UNITED STATES—Many plants should get most of the pruning they need while they are dormant in winter. Such pruning is less stressful because it happens while plants are naturally sedated. Some plants that need aggressive pruning during their winter dormancy may need no other pruning until the following winter. Most deciduous fruit trees conform to this category. Their pruning is rigorous and specialized.
The innately aggressive pruning that deciduous fruit trees require may seem to be brutally unnatural, but is very justifiable. It is necessary to compensate for unnatural production. After centuries of selective breeding, most deciduous fruit trees produce more fruit than they can support. Their fruit is unnaturally abundant, unnaturally bulky, or both. Such improvement has distinct consequences.
Unlike their wild ancestry, many modern deciduous fruit trees would not thrive for long without intervention. The weight of their fruit eventually breaks and disfigures limbs. Such breakage exposes sensitive bark to sun scald, and leaves wounds open to decay. Insect and disease pathogens proliferate in deteriorating growth. Furthermore, messy excess and unreachable fruit attracts vermin.
Deciduous fruit trees are not ‘low maintenance’.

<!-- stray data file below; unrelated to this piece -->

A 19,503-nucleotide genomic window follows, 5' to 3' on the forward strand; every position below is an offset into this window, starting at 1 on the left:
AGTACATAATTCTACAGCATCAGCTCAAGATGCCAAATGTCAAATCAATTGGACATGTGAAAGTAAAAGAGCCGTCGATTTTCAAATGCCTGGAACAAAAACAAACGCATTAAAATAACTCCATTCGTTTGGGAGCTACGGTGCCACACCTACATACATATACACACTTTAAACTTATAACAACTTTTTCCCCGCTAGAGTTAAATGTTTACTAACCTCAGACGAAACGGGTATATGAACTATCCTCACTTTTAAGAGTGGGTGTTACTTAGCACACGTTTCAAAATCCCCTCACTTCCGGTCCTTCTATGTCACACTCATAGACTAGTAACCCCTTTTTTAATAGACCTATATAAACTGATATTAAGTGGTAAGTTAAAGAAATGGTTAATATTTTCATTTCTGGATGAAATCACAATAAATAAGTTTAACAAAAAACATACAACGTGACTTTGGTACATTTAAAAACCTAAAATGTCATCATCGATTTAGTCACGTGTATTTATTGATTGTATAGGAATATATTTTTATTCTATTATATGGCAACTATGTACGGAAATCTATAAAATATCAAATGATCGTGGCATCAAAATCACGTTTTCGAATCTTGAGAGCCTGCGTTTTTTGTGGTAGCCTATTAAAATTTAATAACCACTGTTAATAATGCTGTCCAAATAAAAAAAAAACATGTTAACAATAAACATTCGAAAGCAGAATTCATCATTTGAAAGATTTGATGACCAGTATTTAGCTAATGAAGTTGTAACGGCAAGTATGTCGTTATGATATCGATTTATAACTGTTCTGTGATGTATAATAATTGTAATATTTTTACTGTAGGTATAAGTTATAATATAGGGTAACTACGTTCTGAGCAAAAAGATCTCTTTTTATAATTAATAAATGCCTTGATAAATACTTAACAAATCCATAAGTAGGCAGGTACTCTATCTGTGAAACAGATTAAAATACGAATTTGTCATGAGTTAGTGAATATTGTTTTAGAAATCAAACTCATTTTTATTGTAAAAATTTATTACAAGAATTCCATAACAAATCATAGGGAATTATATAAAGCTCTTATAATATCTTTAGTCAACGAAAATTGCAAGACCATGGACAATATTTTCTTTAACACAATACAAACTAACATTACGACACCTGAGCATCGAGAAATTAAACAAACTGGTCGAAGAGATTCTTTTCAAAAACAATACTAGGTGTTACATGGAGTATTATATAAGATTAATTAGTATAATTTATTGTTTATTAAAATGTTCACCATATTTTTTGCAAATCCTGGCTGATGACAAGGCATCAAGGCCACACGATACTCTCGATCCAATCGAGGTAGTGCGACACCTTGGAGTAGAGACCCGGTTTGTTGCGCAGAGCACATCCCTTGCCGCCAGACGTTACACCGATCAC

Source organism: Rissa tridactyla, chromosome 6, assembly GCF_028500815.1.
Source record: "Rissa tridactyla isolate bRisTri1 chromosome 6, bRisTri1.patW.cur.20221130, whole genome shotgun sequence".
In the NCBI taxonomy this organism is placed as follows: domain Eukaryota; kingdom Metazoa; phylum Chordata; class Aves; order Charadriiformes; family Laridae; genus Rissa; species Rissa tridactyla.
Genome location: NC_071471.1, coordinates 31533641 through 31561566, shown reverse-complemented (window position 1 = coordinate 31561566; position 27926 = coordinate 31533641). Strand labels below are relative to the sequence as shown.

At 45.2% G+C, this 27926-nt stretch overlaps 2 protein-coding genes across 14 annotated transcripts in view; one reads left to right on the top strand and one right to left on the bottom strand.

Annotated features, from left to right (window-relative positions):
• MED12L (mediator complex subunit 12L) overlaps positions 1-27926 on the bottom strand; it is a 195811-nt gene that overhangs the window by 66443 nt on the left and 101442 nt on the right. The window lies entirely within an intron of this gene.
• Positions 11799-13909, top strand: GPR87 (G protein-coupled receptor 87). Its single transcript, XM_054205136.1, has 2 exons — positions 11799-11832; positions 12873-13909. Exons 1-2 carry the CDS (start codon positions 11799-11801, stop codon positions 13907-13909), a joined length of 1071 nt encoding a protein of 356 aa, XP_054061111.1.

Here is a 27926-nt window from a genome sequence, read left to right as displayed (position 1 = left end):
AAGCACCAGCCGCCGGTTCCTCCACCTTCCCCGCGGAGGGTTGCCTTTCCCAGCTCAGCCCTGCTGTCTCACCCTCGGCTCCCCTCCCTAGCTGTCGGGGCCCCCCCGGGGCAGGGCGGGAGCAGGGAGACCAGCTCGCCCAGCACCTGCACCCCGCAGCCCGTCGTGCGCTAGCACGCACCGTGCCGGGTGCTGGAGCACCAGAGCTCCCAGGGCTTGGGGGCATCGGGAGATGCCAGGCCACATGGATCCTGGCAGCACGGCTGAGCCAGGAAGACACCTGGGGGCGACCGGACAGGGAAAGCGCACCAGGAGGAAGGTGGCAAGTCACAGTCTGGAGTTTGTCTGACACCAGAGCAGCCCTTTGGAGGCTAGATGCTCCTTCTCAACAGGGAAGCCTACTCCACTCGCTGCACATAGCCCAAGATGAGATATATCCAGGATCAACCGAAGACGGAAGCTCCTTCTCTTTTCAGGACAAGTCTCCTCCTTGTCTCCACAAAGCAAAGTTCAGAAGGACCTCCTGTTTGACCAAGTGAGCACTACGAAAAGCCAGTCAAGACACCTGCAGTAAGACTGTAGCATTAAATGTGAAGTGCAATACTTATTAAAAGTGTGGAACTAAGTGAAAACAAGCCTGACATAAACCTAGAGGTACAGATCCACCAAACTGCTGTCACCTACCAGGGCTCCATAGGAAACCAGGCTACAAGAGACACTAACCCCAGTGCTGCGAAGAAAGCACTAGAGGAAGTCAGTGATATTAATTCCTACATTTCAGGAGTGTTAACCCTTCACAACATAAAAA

Pruning improves the structural integrity of deciduous fruit trees so that they can support their fruit. It also concentrates resources into fewer fruits of superior quality, rather than allowing production of inferior surplus. Invigorated vegetative growth is more resilient to pathogens. Proper pruning removes dead, dying, damaged and diseased growth, the ‘four Ds’, as well as unreachable growth.
The main categories of deciduous fruit trees are stone fruits and pomme fruits. Stone fruits are of the genus Prunus. They include peach, nectarine, apricot, plum, prune, cherry, their hybrids, and almond. (Almonds are the ‘stones’ of their fruits.) Pomme fruits are apple, pear and quince. Peaches need more aggressive pruning than cherries, simply because their fruits are so much bigger.
Pomegranate, persimmon and fig also need specialized pruning while dormant through winter.
Only recently, and only to be more marketable, dried prunes attained the status of dried plums. Prunes and plums are actually two different types of fruit. Prunes are European fruits that dry nicely, but are not popular as fresh fruits. Plums are Japanese fruits that are best while fresh, but do not dry well at all. Because plums have less of a sugar content, they are likely to mold before they dry.
Plum is of the genus Prunus, just like prune and the other stone fruits. Stone fruits all contain large seeds, which are known as stones. Plums are ‘clingstone’, because the flesh of the fruit clings to the stones within. Prunes are ‘freestone’. Their stones separate easily from the flesh. The most popular plums are purplish or burgundy red. Others are blueish purple, red, orange, yellow or green.
Plum trees grow fast while young, and require aggressive pruning while dormant through winter. Otherwise, they get overwhelmed with fruit, and too tall to facilitate harvest. Even semi-dwarf trees can get almost 20 feet tall. They are spectacular in prolific white bloom. Small bare root trees that are now becoming available adapt to a new garden more efficiently than larger canned trees.
Horticulturist Tony Tomeo can be contacted at tonytomeo.com.